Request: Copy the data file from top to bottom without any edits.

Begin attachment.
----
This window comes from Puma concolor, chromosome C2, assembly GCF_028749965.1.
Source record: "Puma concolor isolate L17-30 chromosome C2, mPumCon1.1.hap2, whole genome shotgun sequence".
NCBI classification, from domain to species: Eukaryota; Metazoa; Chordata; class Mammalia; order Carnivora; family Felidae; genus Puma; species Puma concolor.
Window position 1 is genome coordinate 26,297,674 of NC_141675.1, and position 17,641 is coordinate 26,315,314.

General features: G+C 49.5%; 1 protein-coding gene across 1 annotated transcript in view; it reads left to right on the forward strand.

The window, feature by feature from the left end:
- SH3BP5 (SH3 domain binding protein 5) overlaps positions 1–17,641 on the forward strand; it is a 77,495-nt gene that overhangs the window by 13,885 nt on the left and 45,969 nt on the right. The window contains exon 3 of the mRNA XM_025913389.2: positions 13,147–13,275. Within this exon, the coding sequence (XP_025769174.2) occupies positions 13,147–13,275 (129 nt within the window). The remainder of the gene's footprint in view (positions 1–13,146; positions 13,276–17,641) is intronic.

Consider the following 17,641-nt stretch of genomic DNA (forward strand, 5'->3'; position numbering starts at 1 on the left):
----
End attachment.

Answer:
This window comes from Puma concolor, chromosome C2, assembly GCF_028749965.1.
Source record: "Puma concolor isolate L17-30 chromosome C2, mPumCon1.1.hap2, whole genome shotgun sequence".
NCBI classification, from domain to species: Eukaryota; Metazoa; Chordata; class Mammalia; order Carnivora; family Felidae; genus Puma; species Puma concolor.
Window position 1 is genome coordinate 26,297,674 of NC_141675.1, and position 17,641 is coordinate 26,315,314.

General features: G+C 49.5%; 1 protein-coding gene across 1 annotated transcript in view; it reads left to right on the forward strand.

The window, feature by feature from the left end:
- SH3BP5 (SH3 domain binding protein 5) overlaps positions 1–17,641 on the forward strand; it is a 77,495-nt gene that overhangs the window by 13,885 nt on the left and 45,969 nt on the right. The window contains exon 3 of the mRNA XM_025913389.2: positions 13,147–13,275. Within this exon, the coding sequence (XP_025769174.2) occupies positions 13,147–13,275 (129 nt within the window). The remainder of the gene's footprint in view (positions 1–13,146; positions 13,276–17,641) is intronic.

Consider the following 17,641-nt stretch of genomic DNA (forward strand, 5'->3'; position numbering starts at 1 on the left):